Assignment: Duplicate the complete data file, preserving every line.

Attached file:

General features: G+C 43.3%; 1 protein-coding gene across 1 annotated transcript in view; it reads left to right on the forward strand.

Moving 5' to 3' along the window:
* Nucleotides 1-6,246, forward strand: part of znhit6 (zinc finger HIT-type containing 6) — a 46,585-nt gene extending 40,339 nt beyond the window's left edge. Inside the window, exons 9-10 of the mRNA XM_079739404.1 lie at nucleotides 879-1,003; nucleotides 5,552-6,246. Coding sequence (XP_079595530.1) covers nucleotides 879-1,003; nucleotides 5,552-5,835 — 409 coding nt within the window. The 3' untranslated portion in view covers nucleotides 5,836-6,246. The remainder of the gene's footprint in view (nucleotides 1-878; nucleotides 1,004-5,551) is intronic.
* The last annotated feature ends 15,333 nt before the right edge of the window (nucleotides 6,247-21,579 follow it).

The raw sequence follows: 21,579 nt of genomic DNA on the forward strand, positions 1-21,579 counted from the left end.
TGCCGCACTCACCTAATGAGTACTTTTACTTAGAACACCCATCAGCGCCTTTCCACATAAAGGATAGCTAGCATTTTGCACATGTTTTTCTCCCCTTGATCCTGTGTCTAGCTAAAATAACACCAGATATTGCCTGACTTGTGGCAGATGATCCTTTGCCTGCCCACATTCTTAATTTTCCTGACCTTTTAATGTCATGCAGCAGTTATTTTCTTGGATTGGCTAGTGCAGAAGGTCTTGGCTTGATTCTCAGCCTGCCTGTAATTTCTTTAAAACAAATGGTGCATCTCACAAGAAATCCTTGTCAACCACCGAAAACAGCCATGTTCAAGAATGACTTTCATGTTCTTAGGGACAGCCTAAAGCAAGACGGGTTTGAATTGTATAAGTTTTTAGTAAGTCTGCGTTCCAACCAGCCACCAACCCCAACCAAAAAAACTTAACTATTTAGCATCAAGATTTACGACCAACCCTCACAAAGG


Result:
General features: G+C 43.3%; 1 protein-coding gene across 1 annotated transcript in view; it reads left to right on the forward strand.

Moving 5' to 3' along the window:
* Nucleotides 1-6,246, forward strand: part of znhit6 (zinc finger HIT-type containing 6) — a 46,585-nt gene extending 40,339 nt beyond the window's left edge. Inside the window, exons 9-10 of the mRNA XM_079739404.1 lie at nucleotides 879-1,003; nucleotides 5,552-6,246. Coding sequence (XP_079595530.1) covers nucleotides 879-1,003; nucleotides 5,552-5,835 — 409 coding nt within the window. The 3' untranslated portion in view covers nucleotides 5,836-6,246. The remainder of the gene's footprint in view (nucleotides 1-878; nucleotides 1,004-5,551) is intronic.
* The last annotated feature ends 15,333 nt before the right edge of the window (nucleotides 6,247-21,579 follow it).

The raw sequence follows: 21,579 nt of genomic DNA on the forward strand, positions 1-21,579 counted from the left end.
TGCCGCACTCACCTAATGAGTACTTTTACTTAGAACACCCATCAGCGCCTTTCCACATAAAGGATAGCTAGCATTTTGCACATGTTTTTCTCCCCTTGATCCTGTGTCTAGCTAAAATAACACCAGATATTGCCTGACTTGTGGCAGATGATCCTTTGCCTGCCCACATTCTTAATTTTCCTGACCTTTTAATGTCATGCAGCAGTTATTTTCTTGGATTGGCTAGTGCAGAAGGTCTTGGCTTGATTCTCAGCCTGCCTGTAATTTCTTTAAAACAAATGGTGCATCTCACAAGAAATCCTTGTCAACCACCGAAAACAGCCATGTTCAAGAATGACTTTCATGTTCTTAGGGACAGCCTAAAGCAAGACGGGTTTGAATTGTATAAGTTTTTAGTAAGTCTGCGTTCCAACCAGCCACCAACCCCAACCAAAAAAACTTAACTATTTAGCATCAAGATTTACGACCAACCCTCACAAAGG